DK: What brought this sequel on in the first place? Was it a pandemic project that just kept growing and getting away from itself, or was it always meant to be this grandiose? 

BW: It was more just born out of creative frustration from what people want of you. There were a couple different reasons that I made it. First of all, it had been a while since I had made something on my own and I wanted to just make something that was free from any corporate interests where I could just have fun and go wild. But also, to prove to myself that I’m still funny! You want to test and make sure that you’ve still got it!

DK: Hot Cross Buns 2 is considerably bigger than the first installment and at a full 22 minutes, it’s one of the longer stories you’ve told and actually longer than Hot Streets episodes. Did that length organically come together or was there a pointed effort to make it “acceptable TV series” length?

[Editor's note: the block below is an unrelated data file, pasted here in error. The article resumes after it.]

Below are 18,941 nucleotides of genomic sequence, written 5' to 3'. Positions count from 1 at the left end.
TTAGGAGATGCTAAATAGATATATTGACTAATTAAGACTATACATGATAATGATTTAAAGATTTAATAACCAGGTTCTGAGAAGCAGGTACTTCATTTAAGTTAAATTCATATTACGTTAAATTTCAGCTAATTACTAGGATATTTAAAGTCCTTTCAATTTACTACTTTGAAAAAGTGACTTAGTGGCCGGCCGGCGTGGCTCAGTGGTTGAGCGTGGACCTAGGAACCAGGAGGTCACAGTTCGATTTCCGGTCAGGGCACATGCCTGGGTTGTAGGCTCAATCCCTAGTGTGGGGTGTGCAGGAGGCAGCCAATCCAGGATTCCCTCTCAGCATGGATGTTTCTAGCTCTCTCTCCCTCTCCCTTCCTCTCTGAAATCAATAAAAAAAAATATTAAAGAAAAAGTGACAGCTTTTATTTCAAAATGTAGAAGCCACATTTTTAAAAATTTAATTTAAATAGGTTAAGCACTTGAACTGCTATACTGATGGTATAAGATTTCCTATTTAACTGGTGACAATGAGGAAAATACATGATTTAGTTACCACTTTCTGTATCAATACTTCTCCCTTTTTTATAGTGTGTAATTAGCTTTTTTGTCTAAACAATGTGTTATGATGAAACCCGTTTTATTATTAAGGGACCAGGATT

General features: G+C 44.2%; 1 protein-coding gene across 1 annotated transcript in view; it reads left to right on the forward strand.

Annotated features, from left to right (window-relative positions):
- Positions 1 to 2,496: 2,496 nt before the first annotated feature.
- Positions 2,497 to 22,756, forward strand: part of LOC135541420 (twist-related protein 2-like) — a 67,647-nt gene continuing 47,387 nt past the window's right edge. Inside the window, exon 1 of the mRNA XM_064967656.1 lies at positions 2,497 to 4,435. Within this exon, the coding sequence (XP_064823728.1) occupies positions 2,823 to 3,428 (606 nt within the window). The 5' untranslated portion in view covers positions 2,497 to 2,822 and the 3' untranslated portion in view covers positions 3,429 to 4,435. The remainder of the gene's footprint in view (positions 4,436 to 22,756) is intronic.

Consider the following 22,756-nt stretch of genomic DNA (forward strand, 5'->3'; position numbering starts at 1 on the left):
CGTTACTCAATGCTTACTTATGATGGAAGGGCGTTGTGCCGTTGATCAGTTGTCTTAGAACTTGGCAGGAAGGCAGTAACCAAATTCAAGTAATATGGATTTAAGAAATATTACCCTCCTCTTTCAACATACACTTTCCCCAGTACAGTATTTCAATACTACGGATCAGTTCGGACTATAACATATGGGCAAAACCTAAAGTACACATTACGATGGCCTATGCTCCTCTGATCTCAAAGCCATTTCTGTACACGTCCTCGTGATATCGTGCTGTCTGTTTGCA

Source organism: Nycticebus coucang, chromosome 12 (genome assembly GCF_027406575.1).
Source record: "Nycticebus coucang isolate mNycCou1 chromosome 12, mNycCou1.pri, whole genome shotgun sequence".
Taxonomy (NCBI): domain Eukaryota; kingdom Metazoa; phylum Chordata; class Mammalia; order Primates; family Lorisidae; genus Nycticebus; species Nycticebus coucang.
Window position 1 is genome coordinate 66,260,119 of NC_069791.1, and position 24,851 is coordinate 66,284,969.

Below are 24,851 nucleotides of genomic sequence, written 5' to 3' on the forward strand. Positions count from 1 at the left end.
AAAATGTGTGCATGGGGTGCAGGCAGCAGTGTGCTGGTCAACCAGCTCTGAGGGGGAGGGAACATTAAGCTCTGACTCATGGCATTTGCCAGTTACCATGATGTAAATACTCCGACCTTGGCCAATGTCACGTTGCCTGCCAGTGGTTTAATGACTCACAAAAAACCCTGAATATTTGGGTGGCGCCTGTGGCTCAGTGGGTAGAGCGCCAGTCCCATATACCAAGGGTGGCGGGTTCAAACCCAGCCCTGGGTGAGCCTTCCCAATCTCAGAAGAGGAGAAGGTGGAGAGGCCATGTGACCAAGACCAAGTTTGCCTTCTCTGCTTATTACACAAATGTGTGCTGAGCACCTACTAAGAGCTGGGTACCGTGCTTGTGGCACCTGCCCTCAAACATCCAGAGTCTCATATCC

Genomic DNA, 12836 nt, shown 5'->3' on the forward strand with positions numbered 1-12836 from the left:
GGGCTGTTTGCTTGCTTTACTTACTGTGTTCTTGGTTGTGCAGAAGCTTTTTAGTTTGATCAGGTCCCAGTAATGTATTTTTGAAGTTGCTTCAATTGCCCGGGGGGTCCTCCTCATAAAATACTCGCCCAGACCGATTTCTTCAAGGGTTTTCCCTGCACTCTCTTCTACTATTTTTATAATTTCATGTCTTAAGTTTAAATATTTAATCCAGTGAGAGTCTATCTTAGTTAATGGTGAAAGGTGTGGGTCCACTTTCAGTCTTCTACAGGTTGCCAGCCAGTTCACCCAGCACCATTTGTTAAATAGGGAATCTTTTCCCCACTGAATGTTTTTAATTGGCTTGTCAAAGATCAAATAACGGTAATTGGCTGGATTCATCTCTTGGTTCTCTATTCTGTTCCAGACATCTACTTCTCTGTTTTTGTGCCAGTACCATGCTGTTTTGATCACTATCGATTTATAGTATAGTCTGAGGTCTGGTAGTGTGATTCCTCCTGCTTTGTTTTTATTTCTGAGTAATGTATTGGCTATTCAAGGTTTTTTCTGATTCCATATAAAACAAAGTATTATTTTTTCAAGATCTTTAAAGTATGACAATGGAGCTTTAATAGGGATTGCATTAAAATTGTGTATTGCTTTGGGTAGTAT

BW: It kept growing! At first it was going to be a six-minute thing, but then as the ideas kept coming it only got longer. And I could have made it way longer too, but at a certain point I was like, “I’ve got to just finish this!”

DK:  Two years is a massive undertaking for something of this nature–did returning to your roots through these independent animations help you remember what you love about the medium in the first place? Was it a cathartic experience to help you reconnect to animation?

BW: Yes, but I also think that it’s important for anyone who works in the creative field to experiment because if you just stick to the same things then what you work on begins to feel tired. So I wanted to visually experiment and see if I could become a better director. There are things that I learned how to do in this that I feel like I could utilize in the future for more mainstream projects.